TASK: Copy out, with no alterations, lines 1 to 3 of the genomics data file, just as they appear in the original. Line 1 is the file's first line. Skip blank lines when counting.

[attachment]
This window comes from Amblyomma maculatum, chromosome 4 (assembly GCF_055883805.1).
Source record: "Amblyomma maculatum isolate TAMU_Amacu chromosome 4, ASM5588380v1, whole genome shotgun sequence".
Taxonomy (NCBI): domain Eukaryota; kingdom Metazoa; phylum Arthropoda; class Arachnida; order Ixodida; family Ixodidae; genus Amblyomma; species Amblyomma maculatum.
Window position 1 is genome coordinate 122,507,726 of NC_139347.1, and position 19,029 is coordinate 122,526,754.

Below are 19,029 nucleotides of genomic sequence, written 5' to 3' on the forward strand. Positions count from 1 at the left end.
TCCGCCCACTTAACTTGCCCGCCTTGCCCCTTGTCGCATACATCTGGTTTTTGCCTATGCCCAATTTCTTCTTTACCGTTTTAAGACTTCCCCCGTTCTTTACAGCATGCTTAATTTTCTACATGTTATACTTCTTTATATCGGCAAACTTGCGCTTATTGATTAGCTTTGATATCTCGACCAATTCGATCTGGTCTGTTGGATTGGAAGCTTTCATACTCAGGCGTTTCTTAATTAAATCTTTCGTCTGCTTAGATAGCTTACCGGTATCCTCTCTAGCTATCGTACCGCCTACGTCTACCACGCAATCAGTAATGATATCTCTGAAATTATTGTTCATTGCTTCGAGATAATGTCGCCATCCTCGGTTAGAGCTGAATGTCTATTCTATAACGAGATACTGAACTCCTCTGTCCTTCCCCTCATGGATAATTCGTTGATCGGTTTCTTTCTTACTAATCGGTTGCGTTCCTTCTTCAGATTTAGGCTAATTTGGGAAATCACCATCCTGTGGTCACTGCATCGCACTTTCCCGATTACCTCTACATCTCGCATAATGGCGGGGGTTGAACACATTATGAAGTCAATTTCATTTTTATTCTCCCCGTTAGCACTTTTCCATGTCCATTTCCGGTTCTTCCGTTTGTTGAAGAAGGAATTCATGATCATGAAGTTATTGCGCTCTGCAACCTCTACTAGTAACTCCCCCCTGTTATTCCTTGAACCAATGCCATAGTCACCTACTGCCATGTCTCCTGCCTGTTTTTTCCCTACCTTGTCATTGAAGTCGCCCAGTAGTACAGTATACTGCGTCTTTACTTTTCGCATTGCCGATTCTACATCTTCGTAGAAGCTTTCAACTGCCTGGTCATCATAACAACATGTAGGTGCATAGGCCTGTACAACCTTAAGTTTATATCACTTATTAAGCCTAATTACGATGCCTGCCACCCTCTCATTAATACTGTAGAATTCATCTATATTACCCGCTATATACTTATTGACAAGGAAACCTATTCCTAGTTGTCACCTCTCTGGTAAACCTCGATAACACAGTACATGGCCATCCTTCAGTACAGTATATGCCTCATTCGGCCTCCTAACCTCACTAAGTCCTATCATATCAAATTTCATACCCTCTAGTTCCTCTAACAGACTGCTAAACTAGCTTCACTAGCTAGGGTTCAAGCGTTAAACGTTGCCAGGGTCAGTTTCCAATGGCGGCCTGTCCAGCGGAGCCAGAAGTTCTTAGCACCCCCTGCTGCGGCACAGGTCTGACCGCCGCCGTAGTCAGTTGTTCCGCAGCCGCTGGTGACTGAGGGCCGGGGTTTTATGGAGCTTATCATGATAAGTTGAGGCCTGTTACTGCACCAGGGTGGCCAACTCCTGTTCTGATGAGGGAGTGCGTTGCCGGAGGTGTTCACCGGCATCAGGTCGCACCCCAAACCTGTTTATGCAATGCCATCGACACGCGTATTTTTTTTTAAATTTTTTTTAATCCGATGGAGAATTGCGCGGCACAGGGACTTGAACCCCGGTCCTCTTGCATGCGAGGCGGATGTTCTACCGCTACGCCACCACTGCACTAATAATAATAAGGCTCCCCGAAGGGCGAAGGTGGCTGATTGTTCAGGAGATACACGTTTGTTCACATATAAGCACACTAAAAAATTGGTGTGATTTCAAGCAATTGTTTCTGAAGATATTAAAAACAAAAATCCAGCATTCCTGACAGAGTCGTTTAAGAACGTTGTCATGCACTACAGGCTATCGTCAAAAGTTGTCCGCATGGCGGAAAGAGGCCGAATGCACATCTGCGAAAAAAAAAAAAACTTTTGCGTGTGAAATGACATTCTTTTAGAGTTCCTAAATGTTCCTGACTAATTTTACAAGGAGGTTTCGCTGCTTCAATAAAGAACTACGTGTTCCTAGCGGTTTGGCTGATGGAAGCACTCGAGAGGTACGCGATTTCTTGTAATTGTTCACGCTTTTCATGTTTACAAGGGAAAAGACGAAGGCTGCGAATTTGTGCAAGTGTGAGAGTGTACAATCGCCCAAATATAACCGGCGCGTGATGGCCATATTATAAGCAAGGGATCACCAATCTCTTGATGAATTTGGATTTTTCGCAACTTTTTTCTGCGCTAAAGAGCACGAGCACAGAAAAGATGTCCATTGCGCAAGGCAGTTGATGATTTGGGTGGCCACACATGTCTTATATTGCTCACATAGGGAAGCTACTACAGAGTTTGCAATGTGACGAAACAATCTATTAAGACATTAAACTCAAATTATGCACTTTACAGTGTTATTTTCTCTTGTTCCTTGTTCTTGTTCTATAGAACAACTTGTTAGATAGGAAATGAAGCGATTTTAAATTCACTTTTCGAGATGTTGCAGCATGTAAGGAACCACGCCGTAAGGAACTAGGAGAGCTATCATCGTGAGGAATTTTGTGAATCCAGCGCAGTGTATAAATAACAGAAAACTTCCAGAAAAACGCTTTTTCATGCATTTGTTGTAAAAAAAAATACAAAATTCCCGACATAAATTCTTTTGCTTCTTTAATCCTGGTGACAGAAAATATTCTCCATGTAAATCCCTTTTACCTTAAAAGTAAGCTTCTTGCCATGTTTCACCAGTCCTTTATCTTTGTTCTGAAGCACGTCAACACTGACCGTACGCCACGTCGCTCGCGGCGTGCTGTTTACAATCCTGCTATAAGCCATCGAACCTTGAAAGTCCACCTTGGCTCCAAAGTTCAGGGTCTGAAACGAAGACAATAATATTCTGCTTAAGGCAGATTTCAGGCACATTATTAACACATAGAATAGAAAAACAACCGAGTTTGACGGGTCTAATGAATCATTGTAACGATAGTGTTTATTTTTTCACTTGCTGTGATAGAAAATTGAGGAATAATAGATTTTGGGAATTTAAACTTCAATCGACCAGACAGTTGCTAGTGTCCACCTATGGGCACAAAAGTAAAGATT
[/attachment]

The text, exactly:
This window comes from Amblyomma maculatum, chromosome 4 (assembly GCF_055883805.1).
Source record: "Amblyomma maculatum isolate TAMU_Amacu chromosome 4, ASM5588380v1, whole genome shotgun sequence".
Taxonomy (NCBI): domain Eukaryota; kingdom Metazoa; phylum Arthropoda; class Arachnida; order Ixodida; family Ixodidae; genus Amblyomma; species Amblyomma maculatum.